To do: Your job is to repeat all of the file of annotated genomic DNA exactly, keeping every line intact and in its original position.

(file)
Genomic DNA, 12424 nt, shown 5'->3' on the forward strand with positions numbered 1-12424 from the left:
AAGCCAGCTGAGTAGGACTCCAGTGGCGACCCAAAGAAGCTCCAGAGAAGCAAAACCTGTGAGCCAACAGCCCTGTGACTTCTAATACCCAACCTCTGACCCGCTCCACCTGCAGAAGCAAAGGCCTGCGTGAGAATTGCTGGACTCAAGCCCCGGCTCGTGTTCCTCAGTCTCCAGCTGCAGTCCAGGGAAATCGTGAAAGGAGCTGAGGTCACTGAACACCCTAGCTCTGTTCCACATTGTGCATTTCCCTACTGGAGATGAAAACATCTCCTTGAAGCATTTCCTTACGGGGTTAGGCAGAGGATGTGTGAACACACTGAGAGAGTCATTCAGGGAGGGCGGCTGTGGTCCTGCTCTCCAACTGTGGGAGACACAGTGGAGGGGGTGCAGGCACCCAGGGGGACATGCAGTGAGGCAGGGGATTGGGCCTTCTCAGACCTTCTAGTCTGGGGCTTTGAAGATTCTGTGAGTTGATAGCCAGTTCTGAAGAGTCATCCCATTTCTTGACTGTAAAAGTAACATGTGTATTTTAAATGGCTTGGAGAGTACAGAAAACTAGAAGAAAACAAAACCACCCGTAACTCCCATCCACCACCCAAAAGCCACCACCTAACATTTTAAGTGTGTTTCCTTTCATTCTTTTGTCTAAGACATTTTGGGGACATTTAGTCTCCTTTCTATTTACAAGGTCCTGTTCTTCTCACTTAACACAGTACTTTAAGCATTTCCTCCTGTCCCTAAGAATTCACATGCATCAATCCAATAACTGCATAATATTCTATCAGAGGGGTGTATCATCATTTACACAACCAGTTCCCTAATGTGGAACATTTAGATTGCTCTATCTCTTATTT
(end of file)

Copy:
Genomic DNA, 12424 nt, shown 5'->3' on the forward strand with positions numbered 1-12424 from the left:
AAGCCAGCTGAGTAGGACTCCAGTGGCGACCCAAAGAAGCTCCAGAGAAGCAAAACCTGTGAGCCAACAGCCCTGTGACTTCTAATACCCAACCTCTGACCCGCTCCACCTGCAGAAGCAAAGGCCTGCGTGAGAATTGCTGGACTCAAGCCCCGGCTCGTGTTCCTCAGTCTCCAGCTGCAGTCCAGGGAAATCGTGAAAGGAGCTGAGGTCACTGAACACCCTAGCTCTGTTCCACATTGTGCATTTCCCTACTGGAGATGAAAACATCTCCTTGAAGCATTTCCTTACGGGGTTAGGCAGAGGATGTGTGAACACACTGAGAGAGTCATTCAGGGAGGGCGGCTGTGGTCCTGCTCTCCAACTGTGGGAGACACAGTGGAGGGGGTGCAGGCACCCAGGGGGACATGCAGTGAGGCAGGGGATTGGGCCTTCTCAGACCTTCTAGTCTGGGGCTTTGAAGATTCTGTGAGTTGATAGCCAGTTCTGAAGAGTCATCCCATTTCTTGACTGTAAAAGTAACATGTGTATTTTAAATGGCTTGGAGAGTACAGAAAACTAGAAGAAAACAAAACCACCCGTAACTCCCATCCACCACCCAAAAGCCACCACCTAACATTTTAAGTGTGTTTCCTTTCATTCTTTTGTCTAAGACATTTTGGGGACATTTAGTCTCCTTTCTATTTACAAGGTCCTGTTCTTCTCACTTAACACAGTACTTTAAGCATTTCCTCCTGTCCCTAAGAATTCACATGCATCAATCCAATAACTGCATAATATTCTATCAGAGGGGTGTATCATCATTTACACAACCAGTTCCCTAATGTGGAACATTTAGATTGCTCTATCTCTTATTT